How strange. My previous post about Andrew Greystoke rose rapidly up the Google rankings but has just as suddenly disappeared, even if you search "Andrew Greystoke + Hong Kong + fumier". In other words, Google has excluded it, although all the information in the post save Mr. Greystoke's presence in Hong Kong came from other sites found through a Google search.
Could it be that, despite its content consisting entirely, apart from Mr. Greystoke's visit here, of matters which are both public record and also covered extensively elsewhere on the Interweb, it touched a nerve, that one of Greystoke's Hong Kong cohorts tipped Greystoke the wink, and a Tarzan minion asked Google to remove the site from search results. No, surely not.
If it is the case, however, it would not be the first time that a sensitive flower has asked (or not, as the case may be) for a foamie exclusive to be removed from the searches. I remember a few years back the same thing happening (or maybe not) when I posted about a charity vanity site (using only the words of the site itself) called Hong Kong People, run by socialites David and Cara Weil, (with the luvly-bubbly Mabel Au-Yeung to give it some credibility). Up the rankings it went then it disappeared, perhaps after a Google vanity search. In this respect, it mirrored the performance of the charity itself which sank without trace (apart from in the Companies Registry's records) shortly afterwards, having - according to its accounts - racked up only about HK$10,000 in inward donations (receipts) and quite a lot more than that in expenses (hence no outward donations to the actual charities it was supposed to benefit) in its short life). Not a very good story for the old dinner circuit in the end, sadly.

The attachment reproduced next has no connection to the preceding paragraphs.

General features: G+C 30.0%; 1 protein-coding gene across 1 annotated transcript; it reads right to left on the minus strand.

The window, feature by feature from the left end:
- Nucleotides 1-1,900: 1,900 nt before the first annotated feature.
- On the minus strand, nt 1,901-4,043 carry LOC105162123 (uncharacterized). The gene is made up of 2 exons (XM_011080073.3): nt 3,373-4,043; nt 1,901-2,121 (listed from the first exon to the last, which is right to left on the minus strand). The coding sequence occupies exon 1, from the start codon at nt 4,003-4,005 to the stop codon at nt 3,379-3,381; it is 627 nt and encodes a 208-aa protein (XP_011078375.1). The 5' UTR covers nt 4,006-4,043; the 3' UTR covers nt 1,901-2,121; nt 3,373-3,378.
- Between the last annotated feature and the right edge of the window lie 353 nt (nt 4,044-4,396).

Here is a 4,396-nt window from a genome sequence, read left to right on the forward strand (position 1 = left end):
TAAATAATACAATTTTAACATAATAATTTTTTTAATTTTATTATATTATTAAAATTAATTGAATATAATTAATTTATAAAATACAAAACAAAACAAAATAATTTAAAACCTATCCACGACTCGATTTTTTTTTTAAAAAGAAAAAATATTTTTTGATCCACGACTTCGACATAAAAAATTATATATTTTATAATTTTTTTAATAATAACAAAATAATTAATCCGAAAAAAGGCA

Just for old times' sake I may repost that one soon, together with an account of its death throes.